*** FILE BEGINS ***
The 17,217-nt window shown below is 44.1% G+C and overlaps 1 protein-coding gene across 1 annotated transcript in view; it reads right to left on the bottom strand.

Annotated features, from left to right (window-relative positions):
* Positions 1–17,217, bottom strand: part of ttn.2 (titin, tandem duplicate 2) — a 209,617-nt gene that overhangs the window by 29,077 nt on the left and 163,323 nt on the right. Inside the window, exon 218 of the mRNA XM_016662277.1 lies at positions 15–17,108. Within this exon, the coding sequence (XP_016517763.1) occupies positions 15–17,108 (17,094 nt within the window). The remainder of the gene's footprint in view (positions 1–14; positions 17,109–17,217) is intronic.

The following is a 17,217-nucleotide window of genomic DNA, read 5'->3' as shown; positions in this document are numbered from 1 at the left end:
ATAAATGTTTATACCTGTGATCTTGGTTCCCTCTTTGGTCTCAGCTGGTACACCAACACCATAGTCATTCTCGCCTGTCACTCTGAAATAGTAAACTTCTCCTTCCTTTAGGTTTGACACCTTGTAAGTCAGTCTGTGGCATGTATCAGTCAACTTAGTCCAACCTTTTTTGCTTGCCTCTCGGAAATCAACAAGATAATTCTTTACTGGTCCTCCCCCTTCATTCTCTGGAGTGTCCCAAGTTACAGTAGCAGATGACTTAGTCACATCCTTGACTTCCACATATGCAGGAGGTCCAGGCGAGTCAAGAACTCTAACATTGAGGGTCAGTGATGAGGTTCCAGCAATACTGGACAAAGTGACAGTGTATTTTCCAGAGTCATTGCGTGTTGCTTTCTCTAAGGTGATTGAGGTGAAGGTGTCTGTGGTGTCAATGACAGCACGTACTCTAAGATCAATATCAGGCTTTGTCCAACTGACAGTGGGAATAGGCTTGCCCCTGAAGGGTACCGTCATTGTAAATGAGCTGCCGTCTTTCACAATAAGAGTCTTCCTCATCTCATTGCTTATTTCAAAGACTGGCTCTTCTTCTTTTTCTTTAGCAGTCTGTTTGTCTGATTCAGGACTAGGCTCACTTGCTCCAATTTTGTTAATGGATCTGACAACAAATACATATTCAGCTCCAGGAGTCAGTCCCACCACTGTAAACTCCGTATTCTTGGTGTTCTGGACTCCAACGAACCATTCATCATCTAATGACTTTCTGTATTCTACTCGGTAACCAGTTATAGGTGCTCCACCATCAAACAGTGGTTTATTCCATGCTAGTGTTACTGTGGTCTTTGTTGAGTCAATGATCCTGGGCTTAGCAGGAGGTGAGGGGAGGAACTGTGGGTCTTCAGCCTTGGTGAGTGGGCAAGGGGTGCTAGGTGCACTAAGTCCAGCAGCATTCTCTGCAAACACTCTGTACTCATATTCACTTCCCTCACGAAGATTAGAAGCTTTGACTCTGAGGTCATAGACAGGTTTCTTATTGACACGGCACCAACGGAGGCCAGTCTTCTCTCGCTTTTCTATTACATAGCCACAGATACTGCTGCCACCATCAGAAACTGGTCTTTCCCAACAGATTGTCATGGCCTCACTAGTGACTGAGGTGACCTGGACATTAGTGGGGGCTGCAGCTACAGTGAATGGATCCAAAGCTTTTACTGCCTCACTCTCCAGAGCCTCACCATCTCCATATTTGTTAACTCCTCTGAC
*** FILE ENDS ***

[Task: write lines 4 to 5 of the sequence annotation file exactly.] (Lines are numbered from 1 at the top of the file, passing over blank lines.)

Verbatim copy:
The following is a 17,217-nucleotide window of genomic DNA, read 5'->3' as shown; positions in this document are numbered from 1 at the left end:
ATAAATGTTTATACCTGTGATCTTGGTTCCCTCTTTGGTCTCAGCTGGTACACCAACACCATAGTCATTCTCGCCTGTCACTCTGAAATAGTAAACTTCTCCTTCCTTTAGGTTTGACACCTTGTAAGTCAGTCTGTGGCATGTATCAGTCAACTTAGTCCAACCTTTTTTGCTTGCCTCTCGGAAATCAACAAGATAATTCTTTACTGGTCCTCCCCCTTCATTCTCTGGAGTGTCCCAAGTTACAGTAGCAGATGACTTAGTCACATCCTTGACTTCCACATATGCAGGAGGTCCAGGCGAGTCAAGAACTCTAACATTGAGGGTCAGTGATGAGGTTCCAGCAATACTGGACAAAGTGACAGTGTATTTTCCAGAGTCATTGCGTGTTGCTTTCTCTAAGGTGATTGAGGTGAAGGTGTCTGTGGTGTCAATGACAGCACGTACTCTAAGATCAATATCAGGCTTTGTCCAACTGACAGTGGGAATAGGCTTGCCCCTGAAGGGTACCGTCATTGTAAATGAGCTGCCGTCTTTCACAATAAGAGTCTTCCTCATCTCATTGCTTATTTCAAAGACTGGCTCTTCTTCTTTTTCTTTAGCAGTCTGTTTGTCTGATTCAGGACTAGGCTCACTTGCTCCAATTTTGTTAATGGATCTGACAACAAATACATATTCAGCTCCAGGAGTCAGTCCCACCACTGTAAACTCCGTATTCTTGGTGTTCTGGACTCCAACGAACCATTCATCATCTAATGACTTTCTGTATTCTACTCGGTAACCAGTTATAGGTGCTCCACCATCAAACAGTGGTTTATTCCATGCTAGTGTTACTGTGGTCTTTGTTGAGTCAATGATCCTGGGCTTAGCAGGAGGTGAGGGGAGGAACTGTGGGTCTTCAGCCTTGGTGAGTGGGCAAGGGGTGCTAGGTGCACTAAGTCCAGCAGCATTCTCTGCAAACACTCTGTACTCATATTCACTTCCCTCACGAAGATTAGAAGCTTTGACTCTGAGGTCATAGACAGGTTTCTTATTGACACGGCACCAACGGAGGCCAGTCTTCTCTCGCTTTTCTATTACATAGCCACAGATACTGCTGCCACCATCAGAAACTGGTCTTTCCCAACAGATTGTCATGGCCTCACTAGTGACTGAGGTGACCTGGACATTAGTGGGGGCTGCAGCTACAGTGAATGGATCCAAAGCTTTTACTGCCTCACTCTCCAGAGCCTCACCATCTCCATATTTGTTAACTCCTCTGAC